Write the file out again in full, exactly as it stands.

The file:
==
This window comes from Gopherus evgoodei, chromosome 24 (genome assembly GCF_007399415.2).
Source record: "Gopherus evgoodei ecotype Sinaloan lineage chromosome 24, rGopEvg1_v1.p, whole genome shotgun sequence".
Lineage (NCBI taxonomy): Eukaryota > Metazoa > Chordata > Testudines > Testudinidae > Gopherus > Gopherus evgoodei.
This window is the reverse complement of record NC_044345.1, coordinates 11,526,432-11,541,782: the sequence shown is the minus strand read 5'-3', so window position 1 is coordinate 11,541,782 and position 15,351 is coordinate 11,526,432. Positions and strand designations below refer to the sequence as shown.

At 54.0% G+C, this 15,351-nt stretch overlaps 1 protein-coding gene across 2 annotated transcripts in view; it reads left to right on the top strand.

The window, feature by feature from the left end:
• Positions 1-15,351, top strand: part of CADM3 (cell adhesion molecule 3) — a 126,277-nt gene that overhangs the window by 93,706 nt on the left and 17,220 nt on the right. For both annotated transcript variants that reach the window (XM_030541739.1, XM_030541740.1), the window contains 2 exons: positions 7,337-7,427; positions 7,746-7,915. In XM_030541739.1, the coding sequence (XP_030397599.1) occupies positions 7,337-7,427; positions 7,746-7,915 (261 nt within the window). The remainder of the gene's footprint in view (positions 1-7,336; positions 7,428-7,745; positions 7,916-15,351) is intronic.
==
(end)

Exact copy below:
This window comes from Gopherus evgoodei, chromosome 24 (genome assembly GCF_007399415.2).
Source record: "Gopherus evgoodei ecotype Sinaloan lineage chromosome 24, rGopEvg1_v1.p, whole genome shotgun sequence".
Lineage (NCBI taxonomy): Eukaryota > Metazoa > Chordata > Testudines > Testudinidae > Gopherus > Gopherus evgoodei.
This window is the reverse complement of record NC_044345.1, coordinates 11,526,432-11,541,782: the sequence shown is the minus strand read 5'-3', so window position 1 is coordinate 11,541,782 and position 15,351 is coordinate 11,526,432. Positions and strand designations below refer to the sequence as shown.

At 54.0% G+C, this 15,351-nt stretch overlaps 1 protein-coding gene across 2 annotated transcripts in view; it reads left to right on the top strand.

The window, feature by feature from the left end:
• Positions 1-15,351, top strand: part of CADM3 (cell adhesion molecule 3) — a 126,277-nt gene that overhangs the window by 93,706 nt on the left and 17,220 nt on the right. For both annotated transcript variants that reach the window (XM_030541739.1, XM_030541740.1), the window contains 2 exons: positions 7,337-7,427; positions 7,746-7,915. In XM_030541739.1, the coding sequence (XP_030397599.1) occupies positions 7,337-7,427; positions 7,746-7,915 (261 nt within the window). The remainder of the gene's footprint in view (positions 1-7,336; positions 7,428-7,745; positions 7,916-15,351) is intronic.